Mulberries have squishy, hard to pick fruits that stain the moment you touch them, but the flavour is wonderful and worth the effort!

In front of the garlic, you can see the purple flowers of honesty - another native plant.  When the flowers have finished, leave the plant well alone, as the seed pods are wonderfully decorative and will stay there for many months and can be used indoors in flower arrangements, etc.  Honesty is a biennial, so leave some seedlings to flower in a later year.

In the foreground, you can see a variegated leaf - that's lamium, (spotted deadnettle) which comes in many varieties, most of which are perfectly happy in the shade and many have pretty leaves and flowers.

Bees love all the plants I've mentioned so far.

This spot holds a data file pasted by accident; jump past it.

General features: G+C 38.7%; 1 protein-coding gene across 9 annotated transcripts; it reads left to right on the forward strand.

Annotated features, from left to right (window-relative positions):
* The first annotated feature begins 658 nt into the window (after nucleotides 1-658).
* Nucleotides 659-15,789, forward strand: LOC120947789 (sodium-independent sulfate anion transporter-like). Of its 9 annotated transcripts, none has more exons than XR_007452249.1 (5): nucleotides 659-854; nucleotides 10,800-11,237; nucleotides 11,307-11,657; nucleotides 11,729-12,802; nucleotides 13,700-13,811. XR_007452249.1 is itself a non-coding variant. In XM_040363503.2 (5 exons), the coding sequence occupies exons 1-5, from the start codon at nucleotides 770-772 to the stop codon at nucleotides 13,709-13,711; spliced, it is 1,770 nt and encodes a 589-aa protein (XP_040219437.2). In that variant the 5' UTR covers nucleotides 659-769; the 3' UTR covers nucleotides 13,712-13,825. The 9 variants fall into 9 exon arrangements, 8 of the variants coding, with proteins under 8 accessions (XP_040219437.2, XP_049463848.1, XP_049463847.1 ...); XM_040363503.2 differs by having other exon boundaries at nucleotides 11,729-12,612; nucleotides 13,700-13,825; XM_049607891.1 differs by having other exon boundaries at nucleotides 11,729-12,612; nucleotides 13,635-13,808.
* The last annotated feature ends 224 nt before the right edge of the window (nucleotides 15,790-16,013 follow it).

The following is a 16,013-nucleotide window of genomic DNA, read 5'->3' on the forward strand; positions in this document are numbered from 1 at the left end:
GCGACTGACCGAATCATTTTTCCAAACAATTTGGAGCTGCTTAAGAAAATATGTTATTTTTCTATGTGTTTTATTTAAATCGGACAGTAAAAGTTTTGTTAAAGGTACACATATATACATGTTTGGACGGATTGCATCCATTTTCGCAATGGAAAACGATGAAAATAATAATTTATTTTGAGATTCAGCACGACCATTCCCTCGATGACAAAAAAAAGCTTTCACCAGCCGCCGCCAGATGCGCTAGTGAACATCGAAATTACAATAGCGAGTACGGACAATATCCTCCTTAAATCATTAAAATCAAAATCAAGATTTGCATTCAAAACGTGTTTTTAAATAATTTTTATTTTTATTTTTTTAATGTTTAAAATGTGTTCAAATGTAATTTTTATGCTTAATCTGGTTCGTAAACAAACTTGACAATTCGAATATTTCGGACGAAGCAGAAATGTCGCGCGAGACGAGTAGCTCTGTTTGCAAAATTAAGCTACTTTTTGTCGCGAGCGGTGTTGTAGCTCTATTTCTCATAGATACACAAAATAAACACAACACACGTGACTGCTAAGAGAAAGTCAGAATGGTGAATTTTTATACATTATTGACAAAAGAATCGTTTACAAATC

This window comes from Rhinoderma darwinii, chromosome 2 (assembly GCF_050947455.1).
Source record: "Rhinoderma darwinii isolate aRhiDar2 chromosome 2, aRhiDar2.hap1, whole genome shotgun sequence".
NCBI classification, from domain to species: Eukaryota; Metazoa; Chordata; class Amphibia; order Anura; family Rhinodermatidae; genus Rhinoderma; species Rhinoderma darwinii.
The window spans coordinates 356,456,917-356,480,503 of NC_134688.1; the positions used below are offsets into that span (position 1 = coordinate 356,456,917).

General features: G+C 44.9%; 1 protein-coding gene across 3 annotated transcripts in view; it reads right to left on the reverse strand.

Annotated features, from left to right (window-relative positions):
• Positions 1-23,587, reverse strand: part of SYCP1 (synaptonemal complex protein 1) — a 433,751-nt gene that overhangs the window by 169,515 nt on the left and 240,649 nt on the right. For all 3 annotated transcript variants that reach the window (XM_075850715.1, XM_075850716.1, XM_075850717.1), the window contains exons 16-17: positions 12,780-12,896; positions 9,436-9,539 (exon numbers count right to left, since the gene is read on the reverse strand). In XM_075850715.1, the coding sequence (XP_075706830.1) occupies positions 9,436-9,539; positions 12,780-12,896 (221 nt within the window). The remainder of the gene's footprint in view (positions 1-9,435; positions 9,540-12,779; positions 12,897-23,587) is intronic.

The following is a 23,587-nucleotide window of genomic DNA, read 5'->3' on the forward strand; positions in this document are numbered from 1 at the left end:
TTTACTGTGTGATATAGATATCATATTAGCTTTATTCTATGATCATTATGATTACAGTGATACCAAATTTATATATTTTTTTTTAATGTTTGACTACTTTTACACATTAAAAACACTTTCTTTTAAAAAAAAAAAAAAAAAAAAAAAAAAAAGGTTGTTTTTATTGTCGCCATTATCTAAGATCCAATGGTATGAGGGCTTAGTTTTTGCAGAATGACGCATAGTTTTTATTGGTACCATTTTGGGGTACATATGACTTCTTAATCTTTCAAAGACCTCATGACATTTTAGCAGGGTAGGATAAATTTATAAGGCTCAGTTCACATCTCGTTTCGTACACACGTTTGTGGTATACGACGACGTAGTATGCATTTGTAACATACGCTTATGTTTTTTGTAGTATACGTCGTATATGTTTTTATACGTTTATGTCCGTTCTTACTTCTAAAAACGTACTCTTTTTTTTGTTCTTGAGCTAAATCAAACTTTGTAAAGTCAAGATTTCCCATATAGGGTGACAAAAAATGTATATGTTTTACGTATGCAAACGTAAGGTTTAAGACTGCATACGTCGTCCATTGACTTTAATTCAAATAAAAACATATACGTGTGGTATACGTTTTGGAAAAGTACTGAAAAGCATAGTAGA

Down the end of the garden, we have:


Rhubarb lurking behind the tall leaves of a lovely blue iris which will flower later on, and another variety of lamium.  Rhubarb has big contrasting leaves, which can look good in a garden setting.

Next, two varieties of geraniums (blue and pink flowers), a  second gooseberry bush (we like gooseberries a lot, and they make perfectly good shrubs), and tall Rosasrie de la Hey at the back by the compost bin.